Then hand-in-hand with that, tip number two is that I always ask for more money. So, if I can get a brand to let me know what budget they had in mind, let’s say they say $2,000, then I’m going to come back with, “Hey, I’d really love to work with you on this. But the rate that I had in mind for these deliverables was closer to $4,000. Could we meet in the middle at three? Nine times out of 10 they say yes, because they want to work with you too. And if you’re letting them know that you had a slightly higher number in mind, but you’re willing to kind of meet in the middle, hopefully they can meet you halfway.
I also would say, I have never scared off a brand by asking for too much or asking for more. If the budget’s not there, it’s not there and they will tell you that. And then at that point, it’s up to you to make the decision if you want to work with them based on that budget or not. But, I have never had a brand ghost me because the amount that I put out was too much.
So, something to keep in mind when you’re negotiating, you can and should ask for more. This is also why I never include my rates in my media kit—it’s always negotiable!
Now let’s dive into the Clubhouse chat. When I first hit record, we were talking about whitelisting and I actually learned some things from a couple of my fellow bloggers that I didn’t know beforehand. So let’s get into it!
“I would definitely second the asking who is going to get boasted to, and definitely charging more for something like that, because it doesn’t really translate into a positive outcome for you, the influencer, it’s really just them getting free content to use for an ad. And also like Lauren said, making it seem like it’s an organic thing that’s coming from you and not from them.”
“I will add, because I recently talked to a marketer and they even explained that, whitelisting can affect your engagement after as well for a short time. So, it is something that you do want to charge. I fell into the exact same hole getting boosted to the wrong people. We are finding in particular people who had a lot of racist comments. But in addition, seeing as the change in engagement while I guess maybe the algorithm was trying to figure out who these new people were that weren’t, or maybe interested in the ad, but weren’t interested in my content or engaging in the same way. So that’s something you definitely want to consider with whitelisting as well.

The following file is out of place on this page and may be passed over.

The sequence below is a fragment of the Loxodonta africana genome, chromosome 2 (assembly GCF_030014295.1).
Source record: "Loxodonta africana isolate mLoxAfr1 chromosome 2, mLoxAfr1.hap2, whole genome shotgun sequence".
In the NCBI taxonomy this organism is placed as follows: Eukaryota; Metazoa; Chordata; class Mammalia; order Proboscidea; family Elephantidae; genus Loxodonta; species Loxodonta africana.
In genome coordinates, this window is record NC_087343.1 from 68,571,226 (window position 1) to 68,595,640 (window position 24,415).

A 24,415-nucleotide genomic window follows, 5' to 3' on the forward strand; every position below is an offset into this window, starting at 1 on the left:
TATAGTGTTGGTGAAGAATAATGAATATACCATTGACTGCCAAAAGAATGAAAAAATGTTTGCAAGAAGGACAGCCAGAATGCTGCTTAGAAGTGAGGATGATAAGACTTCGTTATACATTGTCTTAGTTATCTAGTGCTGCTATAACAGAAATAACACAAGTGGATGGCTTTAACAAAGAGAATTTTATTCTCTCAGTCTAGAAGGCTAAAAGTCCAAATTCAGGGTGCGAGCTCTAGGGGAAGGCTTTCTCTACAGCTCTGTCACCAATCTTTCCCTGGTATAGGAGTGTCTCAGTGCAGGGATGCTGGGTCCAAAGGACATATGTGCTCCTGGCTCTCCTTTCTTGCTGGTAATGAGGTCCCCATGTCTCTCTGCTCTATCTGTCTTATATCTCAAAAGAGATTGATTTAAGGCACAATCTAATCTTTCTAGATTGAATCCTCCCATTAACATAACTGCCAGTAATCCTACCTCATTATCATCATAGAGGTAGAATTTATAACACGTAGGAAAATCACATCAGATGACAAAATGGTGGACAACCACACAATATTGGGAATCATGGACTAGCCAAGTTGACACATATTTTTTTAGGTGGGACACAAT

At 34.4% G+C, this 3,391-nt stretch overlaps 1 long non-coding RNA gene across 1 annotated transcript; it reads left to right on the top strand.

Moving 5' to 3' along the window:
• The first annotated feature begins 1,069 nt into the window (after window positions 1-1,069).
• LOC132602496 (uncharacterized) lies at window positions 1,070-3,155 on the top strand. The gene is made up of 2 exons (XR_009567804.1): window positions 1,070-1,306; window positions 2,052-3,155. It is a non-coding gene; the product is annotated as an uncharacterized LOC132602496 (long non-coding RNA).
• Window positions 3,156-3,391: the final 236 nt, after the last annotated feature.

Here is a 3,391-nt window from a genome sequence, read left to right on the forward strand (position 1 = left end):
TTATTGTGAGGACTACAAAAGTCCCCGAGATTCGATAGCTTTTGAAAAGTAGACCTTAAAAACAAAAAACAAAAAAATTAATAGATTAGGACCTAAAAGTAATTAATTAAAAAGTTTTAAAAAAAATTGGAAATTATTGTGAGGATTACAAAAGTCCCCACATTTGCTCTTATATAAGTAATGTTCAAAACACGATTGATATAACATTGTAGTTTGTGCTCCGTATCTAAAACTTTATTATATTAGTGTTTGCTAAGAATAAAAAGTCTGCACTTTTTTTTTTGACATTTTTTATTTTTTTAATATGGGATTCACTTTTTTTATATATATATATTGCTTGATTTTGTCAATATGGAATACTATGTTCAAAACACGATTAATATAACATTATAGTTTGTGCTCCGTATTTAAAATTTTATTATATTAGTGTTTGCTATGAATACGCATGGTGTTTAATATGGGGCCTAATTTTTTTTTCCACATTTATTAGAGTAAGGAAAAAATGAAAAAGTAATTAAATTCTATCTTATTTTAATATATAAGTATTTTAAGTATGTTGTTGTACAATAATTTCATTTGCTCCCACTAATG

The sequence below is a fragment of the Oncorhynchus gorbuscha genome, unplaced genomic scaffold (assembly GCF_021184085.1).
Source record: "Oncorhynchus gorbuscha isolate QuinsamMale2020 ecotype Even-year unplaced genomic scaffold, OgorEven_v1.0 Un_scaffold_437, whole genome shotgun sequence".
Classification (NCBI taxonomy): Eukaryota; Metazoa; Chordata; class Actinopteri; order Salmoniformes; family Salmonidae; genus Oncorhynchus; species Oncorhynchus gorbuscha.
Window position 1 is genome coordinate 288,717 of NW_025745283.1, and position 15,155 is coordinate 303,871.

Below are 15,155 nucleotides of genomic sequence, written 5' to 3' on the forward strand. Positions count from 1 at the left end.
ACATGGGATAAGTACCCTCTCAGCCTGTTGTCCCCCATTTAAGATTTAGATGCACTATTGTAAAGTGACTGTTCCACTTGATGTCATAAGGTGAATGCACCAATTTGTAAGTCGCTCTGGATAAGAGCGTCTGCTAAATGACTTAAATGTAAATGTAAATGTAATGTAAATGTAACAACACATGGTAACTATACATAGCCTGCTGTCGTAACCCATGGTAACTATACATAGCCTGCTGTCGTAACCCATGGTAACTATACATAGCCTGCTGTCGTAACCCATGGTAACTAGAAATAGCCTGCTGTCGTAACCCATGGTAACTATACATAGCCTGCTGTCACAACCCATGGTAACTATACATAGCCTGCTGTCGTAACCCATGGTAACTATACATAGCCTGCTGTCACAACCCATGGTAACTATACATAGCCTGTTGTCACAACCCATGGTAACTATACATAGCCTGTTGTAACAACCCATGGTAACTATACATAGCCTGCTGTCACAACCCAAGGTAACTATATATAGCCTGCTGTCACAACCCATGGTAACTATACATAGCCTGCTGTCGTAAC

“And then one last thing I would add when it comes to whitelisting and boosting is one; when you are figuring out what to charge a brand, ask them a number of factors such as, other than the audience, I think was spoken about is how long they’re going to be boosting it for and in what platforms, because they may take your Instagram posts and boosts it to Facebook or other platforms because it’s linked. Also, ask them whether they’re going to, again, put those, shop pages on now with Instagram, having the option where you can share right on the app. A lot of brands are buying into that and using influencer content to boosts and whitelists and then adding their products on there.
And of course, you know, as many of us, we were looking to see commission from that we’re doing the work, we’re creating the content. So if they’re looking to add those options on, ask for a commission, it doesn’t hurt. I mean, when you are negotiating whitelisting and boosting, you’re allowed to ask those questions and put those in and saying that if someone gets a sale, from yours, if it wasn’t initially in there, see if you can factor that out or factor in, especially if they’re adding on the products or collecting it to a shop.
But while we’re closing out this part of the topic, I want to reset the room. Let remind. We are the Babes That Wander group, minus one, she just couldn’t make it today, but we’ll be doing these chats possibly every other week on a variety of topics that work into the influencer world, as well as talking about diversity and travel and other niches. We’ll open up the room to a Q&A, and then have you all ask your questions, and then we’ll just let the ladies answer as needed. So I see Becca. Would you like to ask your question?”
“I can’t remember who mentioned it, but someone said that whenever they receive rates from a brand they always go back asking for more. And if you could kind of share a little bit about how you word that. I definitely struggled with my confidence in asking for more and I do feel like that’s something I could use a little bit of guidance on the wording of how you respond back, asking for more. Kind of what you put behind it to make it, sound worthy of asking for more.